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Variety – The Children’s Charity

It’s late 1927 in Pittsburgh and 11 close friends have organized a social club where they could relax and unwind with good company after they’d finished their day’s work.  They decided their new Club’s main principle would simply be “friendship”.  Since the original group came from show business, they decided to call themselves “The Variety Club” and they rented a space in a local hotel for their use.

Just over one year later, on Christmas Eve, a baby was left abandoned in a nearby theatre, a theatre which happened to be owned by one of the members of the Variety Club, with a note pinned to her little dress.

 The note read:

“Please take care of my baby.  Her name is Catherine.  I can no longer take care of her.  I have eight others.  My husband is out of work.  She was born on Thanksgiving Day.  I have always heard of the goodness of show business people and I pray to God that you will look out for her.”

After extensive efforts to locate Catherine’s family proved fruitless, the fledgling Variety Club decided they had to act on her behalf and became her “godfathers” and looked after her support and education.  She was named Catherine Variety Sheridan (she was found in the Sheridan Theatre).

The Variety Club found a new meaning for its existence and, due to the ensuing media attention, interest in helping Catherine grew into a nation-wide organization whose charity was far exceeding the needs of just one child.  Therefore, it was decided that the now much larger Variety Club would work for the benefit of other children in need.

Now known as Variety – the Children’s Charity, this movement has grown to more than 40 Chapters around the world with thousands of dedicated volunteers.  In the past 80 years, Variety has raised over $1.5 billion for children and their families who are in dire need of assistance.

British Columbia’s Chapter was established in 1965 and has raised over $170 million on behalf of children of BC.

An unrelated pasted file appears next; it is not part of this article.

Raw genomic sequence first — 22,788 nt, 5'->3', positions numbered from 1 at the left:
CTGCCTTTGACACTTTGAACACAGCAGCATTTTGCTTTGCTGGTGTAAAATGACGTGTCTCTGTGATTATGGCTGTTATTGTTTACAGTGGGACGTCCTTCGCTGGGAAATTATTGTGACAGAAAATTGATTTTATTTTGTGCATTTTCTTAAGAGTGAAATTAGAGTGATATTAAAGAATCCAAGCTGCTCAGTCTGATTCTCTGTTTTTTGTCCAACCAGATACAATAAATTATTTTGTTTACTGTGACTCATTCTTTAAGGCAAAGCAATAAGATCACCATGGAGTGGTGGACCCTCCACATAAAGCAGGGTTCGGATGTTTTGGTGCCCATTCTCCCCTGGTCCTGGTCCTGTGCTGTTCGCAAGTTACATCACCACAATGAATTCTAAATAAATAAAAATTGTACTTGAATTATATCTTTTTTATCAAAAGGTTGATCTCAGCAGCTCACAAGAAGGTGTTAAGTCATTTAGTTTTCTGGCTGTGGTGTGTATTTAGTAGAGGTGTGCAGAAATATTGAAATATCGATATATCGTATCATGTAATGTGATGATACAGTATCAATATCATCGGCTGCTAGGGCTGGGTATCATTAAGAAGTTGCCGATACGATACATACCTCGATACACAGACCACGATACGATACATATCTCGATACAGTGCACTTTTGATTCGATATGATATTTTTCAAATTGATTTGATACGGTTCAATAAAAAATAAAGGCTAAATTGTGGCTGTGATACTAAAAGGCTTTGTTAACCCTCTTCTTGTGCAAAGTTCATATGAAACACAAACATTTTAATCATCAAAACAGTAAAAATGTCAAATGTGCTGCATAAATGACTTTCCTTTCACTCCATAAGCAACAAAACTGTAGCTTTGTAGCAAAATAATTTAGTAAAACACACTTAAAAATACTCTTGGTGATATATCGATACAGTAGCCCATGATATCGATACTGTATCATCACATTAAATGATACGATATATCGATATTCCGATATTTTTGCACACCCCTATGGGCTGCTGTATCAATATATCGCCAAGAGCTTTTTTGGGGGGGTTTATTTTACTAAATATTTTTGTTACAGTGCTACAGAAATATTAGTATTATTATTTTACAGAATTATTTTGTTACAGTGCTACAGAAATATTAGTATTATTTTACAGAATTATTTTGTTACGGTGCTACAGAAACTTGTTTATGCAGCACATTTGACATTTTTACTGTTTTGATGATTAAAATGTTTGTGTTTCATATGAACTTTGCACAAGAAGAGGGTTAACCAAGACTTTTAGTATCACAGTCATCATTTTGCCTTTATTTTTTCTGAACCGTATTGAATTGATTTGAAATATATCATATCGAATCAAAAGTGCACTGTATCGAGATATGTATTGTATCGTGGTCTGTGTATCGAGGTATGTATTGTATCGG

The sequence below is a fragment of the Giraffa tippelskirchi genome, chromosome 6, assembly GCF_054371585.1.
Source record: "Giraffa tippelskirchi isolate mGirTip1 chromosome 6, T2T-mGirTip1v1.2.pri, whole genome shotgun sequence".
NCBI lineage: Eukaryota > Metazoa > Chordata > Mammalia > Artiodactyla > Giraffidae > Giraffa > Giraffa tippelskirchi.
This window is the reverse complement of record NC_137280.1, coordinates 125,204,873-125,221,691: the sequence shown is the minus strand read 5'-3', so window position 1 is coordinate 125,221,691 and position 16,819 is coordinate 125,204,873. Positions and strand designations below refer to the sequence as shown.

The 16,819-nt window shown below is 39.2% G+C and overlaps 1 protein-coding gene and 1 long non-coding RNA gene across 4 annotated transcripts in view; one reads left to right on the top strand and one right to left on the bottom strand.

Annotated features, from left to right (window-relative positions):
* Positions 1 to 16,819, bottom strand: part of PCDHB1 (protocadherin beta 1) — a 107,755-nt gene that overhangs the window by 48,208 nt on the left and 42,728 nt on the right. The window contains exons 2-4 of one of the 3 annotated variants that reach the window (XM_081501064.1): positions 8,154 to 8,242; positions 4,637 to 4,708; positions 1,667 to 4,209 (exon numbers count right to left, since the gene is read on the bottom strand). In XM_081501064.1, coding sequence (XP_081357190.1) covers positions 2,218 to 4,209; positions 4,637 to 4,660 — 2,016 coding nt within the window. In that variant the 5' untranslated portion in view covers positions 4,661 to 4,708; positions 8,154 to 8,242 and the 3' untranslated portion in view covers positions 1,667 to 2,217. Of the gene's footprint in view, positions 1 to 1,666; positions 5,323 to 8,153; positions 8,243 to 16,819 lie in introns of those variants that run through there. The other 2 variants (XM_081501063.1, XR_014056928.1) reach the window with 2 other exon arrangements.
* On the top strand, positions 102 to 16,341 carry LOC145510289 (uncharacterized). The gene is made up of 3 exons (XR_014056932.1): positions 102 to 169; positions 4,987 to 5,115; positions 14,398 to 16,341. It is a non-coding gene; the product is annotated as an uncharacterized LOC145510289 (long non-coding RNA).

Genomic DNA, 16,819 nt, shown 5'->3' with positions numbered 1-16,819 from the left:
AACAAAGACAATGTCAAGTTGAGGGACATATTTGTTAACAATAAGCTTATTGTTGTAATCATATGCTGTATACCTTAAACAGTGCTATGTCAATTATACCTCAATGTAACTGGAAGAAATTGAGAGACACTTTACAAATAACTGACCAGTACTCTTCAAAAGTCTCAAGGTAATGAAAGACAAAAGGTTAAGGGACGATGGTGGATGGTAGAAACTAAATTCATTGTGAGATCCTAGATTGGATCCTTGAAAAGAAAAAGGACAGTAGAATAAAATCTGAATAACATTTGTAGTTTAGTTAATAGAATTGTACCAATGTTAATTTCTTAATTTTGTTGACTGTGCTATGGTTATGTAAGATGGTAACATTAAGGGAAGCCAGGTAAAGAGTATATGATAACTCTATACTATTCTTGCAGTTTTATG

http://www.variety.bc.ca/


Testimonial

- Dave S

For 35 years I have been a Teamster and a Dairyworker, I was a young kid needing a job in tough economic times. I found a place to work and make a living, I learned to work together with others having varying and different backgrounds than my own.

Much has changed for me personally and professionally, I got married to my beautiful wife of almost 25 years and we have raised two amazing children, both of whom are presently studying abroad. Both of my children were recipients of Hoffa Memorial Scholarship Funding.

So much of my success I can credit to having a well paying union job. The Teamsters have been a great union for me, negotiating strong collective agreements that held good wage and benefit packages as well as the cornerstone beliefs of seniority and workers’ rights. The Teamsters gave me a good wage and a voice.

I have always been an active Teamster, and now I sit on Local 464's Executive Board.

There can be a great degree of personal feelings when the word union is mentioned, but so often I look at professional associations and realize the name may be different, but the thought is the same...strength in numbers.

As I get toward the end of my career, I look forward to the thought of receiving the Teamsters Canada Pension Plan, and I am so grateful for the belief others had before me that Teamsters deserved a good and decent retirement...thank you.

Drew


- Drew Speirs

"I was there when we brought the Union in. The first-time contract they won for us was unbelievable. It changed the quality of my life. I am now a Shop Steward and enjoy working with my Union and looking after my fellow workers. "

- Paul Landrecht - Shop Steward. Island Farms Dairy.